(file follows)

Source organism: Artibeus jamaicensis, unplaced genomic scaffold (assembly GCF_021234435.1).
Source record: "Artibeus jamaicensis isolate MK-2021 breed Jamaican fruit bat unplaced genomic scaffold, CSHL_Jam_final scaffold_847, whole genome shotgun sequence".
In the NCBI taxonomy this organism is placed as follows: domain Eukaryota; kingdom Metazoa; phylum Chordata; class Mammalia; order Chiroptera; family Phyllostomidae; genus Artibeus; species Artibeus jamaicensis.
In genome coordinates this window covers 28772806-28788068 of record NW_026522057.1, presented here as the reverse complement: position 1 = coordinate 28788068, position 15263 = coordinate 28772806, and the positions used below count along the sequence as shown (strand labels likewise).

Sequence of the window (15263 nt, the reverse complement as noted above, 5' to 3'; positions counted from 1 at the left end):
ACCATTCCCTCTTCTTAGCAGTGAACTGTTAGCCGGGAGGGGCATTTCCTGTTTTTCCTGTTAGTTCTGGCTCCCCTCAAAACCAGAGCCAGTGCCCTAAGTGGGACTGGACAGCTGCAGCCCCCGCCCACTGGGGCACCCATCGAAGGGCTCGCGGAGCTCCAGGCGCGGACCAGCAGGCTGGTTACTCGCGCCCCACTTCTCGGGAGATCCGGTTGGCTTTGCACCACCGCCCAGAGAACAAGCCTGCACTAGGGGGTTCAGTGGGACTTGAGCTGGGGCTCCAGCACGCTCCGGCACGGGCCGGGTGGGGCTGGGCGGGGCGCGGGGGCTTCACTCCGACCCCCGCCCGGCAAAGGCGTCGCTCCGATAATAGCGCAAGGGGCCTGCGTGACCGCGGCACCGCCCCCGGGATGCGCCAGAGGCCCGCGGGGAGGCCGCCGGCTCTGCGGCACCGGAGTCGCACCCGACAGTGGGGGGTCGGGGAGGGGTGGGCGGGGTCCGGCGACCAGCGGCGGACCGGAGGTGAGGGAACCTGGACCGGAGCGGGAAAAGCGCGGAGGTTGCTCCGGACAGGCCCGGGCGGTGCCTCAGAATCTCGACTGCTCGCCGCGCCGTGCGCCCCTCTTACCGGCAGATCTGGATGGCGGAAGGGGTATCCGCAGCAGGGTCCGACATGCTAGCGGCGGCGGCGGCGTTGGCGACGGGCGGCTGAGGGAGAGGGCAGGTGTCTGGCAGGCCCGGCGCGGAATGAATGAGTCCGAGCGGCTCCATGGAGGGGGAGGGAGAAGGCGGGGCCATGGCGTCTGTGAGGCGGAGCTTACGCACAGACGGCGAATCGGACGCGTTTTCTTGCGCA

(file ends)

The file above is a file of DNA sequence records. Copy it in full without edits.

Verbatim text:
Source organism: Artibeus jamaicensis, unplaced genomic scaffold (assembly GCF_021234435.1).
Source record: "Artibeus jamaicensis isolate MK-2021 breed Jamaican fruit bat unplaced genomic scaffold, CSHL_Jam_final scaffold_847, whole genome shotgun sequence".
In the NCBI taxonomy this organism is placed as follows: domain Eukaryota; kingdom Metazoa; phylum Chordata; class Mammalia; order Chiroptera; family Phyllostomidae; genus Artibeus; species Artibeus jamaicensis.
In genome coordinates this window covers 28772806-28788068 of record NW_026522057.1, presented here as the reverse complement: position 1 = coordinate 28788068, position 15263 = coordinate 28772806, and the positions used below count along the sequence as shown (strand labels likewise).

Sequence of the window (15263 nt, the reverse complement as noted above, 5' to 3'; positions counted from 1 at the left end):
ACCATTCCCTCTTCTTAGCAGTGAACTGTTAGCCGGGAGGGGCATTTCCTGTTTTTCCTGTTAGTTCTGGCTCCCCTCAAAACCAGAGCCAGTGCCCTAAGTGGGACTGGACAGCTGCAGCCCCCGCCCACTGGGGCACCCATCGAAGGGCTCGCGGAGCTCCAGGCGCGGACCAGCAGGCTGGTTACTCGCGCCCCACTTCTCGGGAGATCCGGTTGGCTTTGCACCACCGCCCAGAGAACAAGCCTGCACTAGGGGGTTCAGTGGGACTTGAGCTGGGGCTCCAGCACGCTCCGGCACGGGCCGGGTGGGGCTGGGCGGGGCGCGGGGGCTTCACTCCGACCCCCGCCCGGCAAAGGCGTCGCTCCGATAATAGCGCAAGGGGCCTGCGTGACCGCGGCACCGCCCCCGGGATGCGCCAGAGGCCCGCGGGGAGGCCGCCGGCTCTGCGGCACCGGAGTCGCACCCGACAGTGGGGGGTCGGGGAGGGGTGGGCGGGGTCCGGCGACCAGCGGCGGACCGGAGGTGAGGGAACCTGGACCGGAGCGGGAAAAGCGCGGAGGTTGCTCCGGACAGGCCCGGGCGGTGCCTCAGAATCTCGACTGCTCGCCGCGCCGTGCGCCCCTCTTACCGGCAGATCTGGATGGCGGAAGGGGTATCCGCAGCAGGGTCCGACATGCTAGCGGCGGCGGCGGCGTTGGCGACGGGCGGCTGAGGGAGAGGGCAGGTGTCTGGCAGGCCCGGCGCGGAATGAATGAGTCCGAGCGGCTCCATGGAGGGGGAGGGAGAAGGCGGGGCCATGGCGTCTGTGAGGCGGAGCTTACGCACAGACGGCGAATCGGACGCGTTTTCTTGCGCA